Written by: Stephen Chan, Professor of World Politics, SOAS, University of London
The counting of the votes in the Zimbabwean elections lurched from tragedy to farce. The tragedy came when military over-reaction left three demonstrators dead. Soldiers had fired into the crowds that were gathering outside the Electoral Commission, accusing it of counting too slowly and with having a bias towards the government.
Indeed it seemed the Electoral Commission was trying to stage manage the process of counting and announcing the results. It released the parliamentary results first – revealing a two-thirds majority for the ZANU-PF government. That was seen as a psychological ploy to dampen opposition (MDC) expectations of a presidential victory for its youthful candidate, Nelson Chamisa.
If that was the intention, it served only as incitement – and angry crowds gathered outside the Commission’s headquarters. Although water cannon trucks were on standby, the police also stood by as soldiers swept into the area on armoured vehicles and trucks with guns blazing as they hurtled down the streets. It was a disaster for the image of the “reformed” ZANU-PF. All the pragmatism and near-liberalism projected by president Emmerson Mnangagwa disappeared in the gun smoke and tear gas. Instantly, all the foreign observer groups injected a new note of concern and a degree of scepticism into their preliminary judgements of the election.
Among the observers were two former African presidents – John Mahama from Ghana and Ellen Johnson Sirleaf from Liberia. Both had stood down gracefully after electoral defeat in their own countries – and they brought gravitas to their concerns that, although this election was a huge improvement over previous ones, there were still shortcomings in preparations by the Electoral Commission. And while the playing field was more level for the opposition than it had been in the past, it remained uneven. The implication was that the observer reports would stop shy of declaring the elections free and fair.
In the end, the perceived, alleged, and actual shortcomings of the Electoral Commission were such that Mnangagwa’s narrow presidential victory – 50.8% (2.46 million votes) to Chamisa’s 44.3% (2.14 million votes) – meant he just avoided having to take part in a run-off vote. Were irregularities just enough for his extra 0.8%?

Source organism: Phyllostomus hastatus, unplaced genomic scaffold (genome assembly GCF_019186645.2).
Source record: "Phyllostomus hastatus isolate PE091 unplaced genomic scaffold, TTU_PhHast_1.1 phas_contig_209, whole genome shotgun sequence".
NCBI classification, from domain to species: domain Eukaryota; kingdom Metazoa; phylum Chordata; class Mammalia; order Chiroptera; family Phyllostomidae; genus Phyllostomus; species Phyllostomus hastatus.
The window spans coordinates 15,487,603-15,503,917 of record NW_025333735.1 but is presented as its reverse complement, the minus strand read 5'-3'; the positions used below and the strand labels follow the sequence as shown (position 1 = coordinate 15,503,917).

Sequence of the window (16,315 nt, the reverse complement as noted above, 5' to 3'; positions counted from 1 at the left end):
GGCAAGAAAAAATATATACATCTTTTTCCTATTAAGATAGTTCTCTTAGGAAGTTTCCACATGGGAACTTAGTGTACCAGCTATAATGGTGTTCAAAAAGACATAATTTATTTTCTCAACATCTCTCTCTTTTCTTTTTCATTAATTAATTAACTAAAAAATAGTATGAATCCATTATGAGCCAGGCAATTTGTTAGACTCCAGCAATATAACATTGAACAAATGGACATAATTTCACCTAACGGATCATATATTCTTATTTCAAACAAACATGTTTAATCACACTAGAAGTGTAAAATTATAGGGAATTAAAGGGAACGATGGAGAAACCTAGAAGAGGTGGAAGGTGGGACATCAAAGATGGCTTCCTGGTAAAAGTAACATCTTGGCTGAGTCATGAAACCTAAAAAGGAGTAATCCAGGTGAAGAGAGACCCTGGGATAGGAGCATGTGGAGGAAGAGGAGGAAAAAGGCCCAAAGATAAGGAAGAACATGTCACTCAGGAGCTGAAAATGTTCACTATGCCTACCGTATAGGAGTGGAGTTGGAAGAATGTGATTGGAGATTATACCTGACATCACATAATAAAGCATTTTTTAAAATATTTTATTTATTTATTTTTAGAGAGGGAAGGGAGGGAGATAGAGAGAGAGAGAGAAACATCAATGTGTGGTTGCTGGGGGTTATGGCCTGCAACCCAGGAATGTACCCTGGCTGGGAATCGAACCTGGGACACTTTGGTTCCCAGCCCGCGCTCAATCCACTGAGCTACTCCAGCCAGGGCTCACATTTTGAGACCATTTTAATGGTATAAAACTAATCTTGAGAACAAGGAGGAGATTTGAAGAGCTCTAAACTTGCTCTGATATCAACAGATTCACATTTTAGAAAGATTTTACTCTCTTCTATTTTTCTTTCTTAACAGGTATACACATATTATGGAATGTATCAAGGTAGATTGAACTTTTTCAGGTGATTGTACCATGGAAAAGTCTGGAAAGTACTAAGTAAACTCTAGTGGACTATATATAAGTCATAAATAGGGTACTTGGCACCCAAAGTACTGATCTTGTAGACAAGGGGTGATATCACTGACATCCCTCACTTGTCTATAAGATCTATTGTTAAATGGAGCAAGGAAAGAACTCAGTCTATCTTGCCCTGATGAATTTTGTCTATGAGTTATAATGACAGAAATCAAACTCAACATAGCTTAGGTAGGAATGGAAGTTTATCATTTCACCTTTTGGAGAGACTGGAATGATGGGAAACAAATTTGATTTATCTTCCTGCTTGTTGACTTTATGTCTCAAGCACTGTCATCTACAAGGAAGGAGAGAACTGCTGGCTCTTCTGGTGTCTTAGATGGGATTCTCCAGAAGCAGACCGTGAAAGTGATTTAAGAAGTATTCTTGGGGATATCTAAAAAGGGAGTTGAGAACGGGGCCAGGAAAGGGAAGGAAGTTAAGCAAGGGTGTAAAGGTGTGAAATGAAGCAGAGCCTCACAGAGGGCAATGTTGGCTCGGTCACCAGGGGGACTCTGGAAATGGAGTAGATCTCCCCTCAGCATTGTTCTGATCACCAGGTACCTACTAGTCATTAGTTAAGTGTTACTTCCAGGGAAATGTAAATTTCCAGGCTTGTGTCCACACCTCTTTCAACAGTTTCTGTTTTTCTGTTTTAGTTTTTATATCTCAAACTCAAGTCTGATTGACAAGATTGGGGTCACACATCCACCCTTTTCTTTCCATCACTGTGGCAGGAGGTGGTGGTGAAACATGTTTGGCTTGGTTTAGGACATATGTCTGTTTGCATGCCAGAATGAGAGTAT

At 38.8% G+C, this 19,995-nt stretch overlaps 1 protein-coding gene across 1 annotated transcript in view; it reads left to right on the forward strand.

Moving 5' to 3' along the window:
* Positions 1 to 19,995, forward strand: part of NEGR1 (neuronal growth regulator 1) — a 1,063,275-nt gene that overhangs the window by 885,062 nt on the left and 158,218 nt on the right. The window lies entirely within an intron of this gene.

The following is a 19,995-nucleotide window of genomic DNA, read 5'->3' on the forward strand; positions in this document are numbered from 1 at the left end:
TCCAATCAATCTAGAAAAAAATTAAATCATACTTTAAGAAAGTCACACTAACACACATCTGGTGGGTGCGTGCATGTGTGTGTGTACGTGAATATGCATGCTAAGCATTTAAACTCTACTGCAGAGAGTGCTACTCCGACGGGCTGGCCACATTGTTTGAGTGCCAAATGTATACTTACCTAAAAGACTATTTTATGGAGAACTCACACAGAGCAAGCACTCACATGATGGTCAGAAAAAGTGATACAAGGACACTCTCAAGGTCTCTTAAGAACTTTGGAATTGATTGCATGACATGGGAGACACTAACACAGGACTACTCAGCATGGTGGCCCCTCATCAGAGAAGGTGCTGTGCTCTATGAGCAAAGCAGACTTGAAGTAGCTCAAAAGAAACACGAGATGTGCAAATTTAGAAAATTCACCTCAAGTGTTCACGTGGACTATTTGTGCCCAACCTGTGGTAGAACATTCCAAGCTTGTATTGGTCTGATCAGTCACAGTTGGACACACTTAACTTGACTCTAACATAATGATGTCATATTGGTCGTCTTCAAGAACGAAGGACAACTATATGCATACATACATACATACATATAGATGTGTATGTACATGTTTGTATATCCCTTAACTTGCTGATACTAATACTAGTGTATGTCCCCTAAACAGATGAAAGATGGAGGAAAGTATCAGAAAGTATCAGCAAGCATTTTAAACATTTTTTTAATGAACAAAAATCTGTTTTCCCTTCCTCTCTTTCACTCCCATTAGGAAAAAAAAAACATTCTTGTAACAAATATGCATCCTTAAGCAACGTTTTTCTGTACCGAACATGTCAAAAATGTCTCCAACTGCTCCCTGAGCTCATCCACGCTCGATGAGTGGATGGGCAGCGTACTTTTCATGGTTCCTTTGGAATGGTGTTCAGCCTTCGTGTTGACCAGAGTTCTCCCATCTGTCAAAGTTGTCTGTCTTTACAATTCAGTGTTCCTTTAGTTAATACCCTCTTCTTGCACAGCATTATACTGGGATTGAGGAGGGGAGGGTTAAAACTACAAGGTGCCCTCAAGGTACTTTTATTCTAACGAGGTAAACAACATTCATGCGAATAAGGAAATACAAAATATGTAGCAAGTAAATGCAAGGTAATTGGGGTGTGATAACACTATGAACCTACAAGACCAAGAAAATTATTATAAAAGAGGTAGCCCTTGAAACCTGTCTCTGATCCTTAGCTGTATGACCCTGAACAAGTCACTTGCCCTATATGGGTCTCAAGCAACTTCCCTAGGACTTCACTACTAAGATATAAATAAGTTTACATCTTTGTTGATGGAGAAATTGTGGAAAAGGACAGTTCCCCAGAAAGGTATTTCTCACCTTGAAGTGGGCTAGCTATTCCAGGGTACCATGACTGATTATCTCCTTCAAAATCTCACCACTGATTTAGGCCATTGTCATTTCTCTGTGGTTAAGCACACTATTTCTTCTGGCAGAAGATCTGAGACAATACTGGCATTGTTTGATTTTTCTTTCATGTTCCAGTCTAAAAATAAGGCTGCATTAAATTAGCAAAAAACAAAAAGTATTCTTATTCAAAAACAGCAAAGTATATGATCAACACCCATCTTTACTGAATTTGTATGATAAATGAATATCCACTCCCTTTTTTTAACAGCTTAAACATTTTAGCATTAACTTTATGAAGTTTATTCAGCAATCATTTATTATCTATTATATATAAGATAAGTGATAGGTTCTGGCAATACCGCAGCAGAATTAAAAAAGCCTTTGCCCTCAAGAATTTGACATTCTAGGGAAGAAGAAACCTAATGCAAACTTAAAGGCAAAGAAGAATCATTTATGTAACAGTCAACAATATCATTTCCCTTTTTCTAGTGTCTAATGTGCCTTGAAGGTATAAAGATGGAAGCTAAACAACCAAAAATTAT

To be fair, if ZANU-PF had been rigging the election, it would have been much harder to disguise than in the past. Observer groups and embassies brought in computer experts who were hard at work in back rooms checking all the figures. A count of 49% to 50.8% would have been well within their margin of error. But ZANU-PF would not have rigged things with avoiding a runoff in mind. The accusations in the past were against efforts to win by comfortable to large margins. The clear late surge by Chamisa confounded almost everyone’s pre-poll predictions and caused enough panic in the minds of the government for someone high in its ranks to send in soldiers with deadly intent.
The overwhelmingly critical reaction from observers and foreign governments made a repetition of deadly intent impossible. Even so, the Electoral Commission finally released the presidential results in the dead of night with the centre of the city of Harare under lockdown. It was like a Shakespearian play where the ghosts of the dead hovered over what was meant to have been a ZANU-PF triumph. It became a scrape-through under cover of darkness.
The MDC will challenge the count in the courts, but may have difficulty in providing clear evidence for its claims. There are rumours flying that Chamisa will be offered a seat in an inclusive government. Whether or not that happens, Mnangagwa must now be seen as the last of the ZANU-PF liberation figures to become president. He is in his 70s. The country hungers for fresh ideas. The young want jobs, not war stories from the past. Mnangagwa’s deputy, the former army general Chiwenga, has no civilian common touch and is unpopular. ZANU-PF would itself have to make a generational jump to avoid the repetition of old men like Mugabe going on and on for election after election.
As for Chamisa, can he keep his MDC together? He is young and talented, if maladroit and terrifyingly raw – but he lacks talented youth for his front bench. His team is instead made up of opposition veterans who hate each other. He too may have to force a generational jump.
In Zimbabwean political history since 1980, the old resist needing to go. Chamisa is no Justin Trudeau, Emmanuel Macron or Jacinta Adern. But he will need to reinvent himself and his party to become more like the youthful trailblazers of a new international politics. Mnangagwa can try to repair the damage to his efforts to reinvent his and his party’s image, but he cannot become youthful again. He might truly go down in history as the last of the ZANU-PF liberation leaders.
Stephen Chan does not work for, consult, own shares in or receive funding from any company or organisation that would benefit from this article, and has disclosed no relevant affiliations beyond their academic appointment.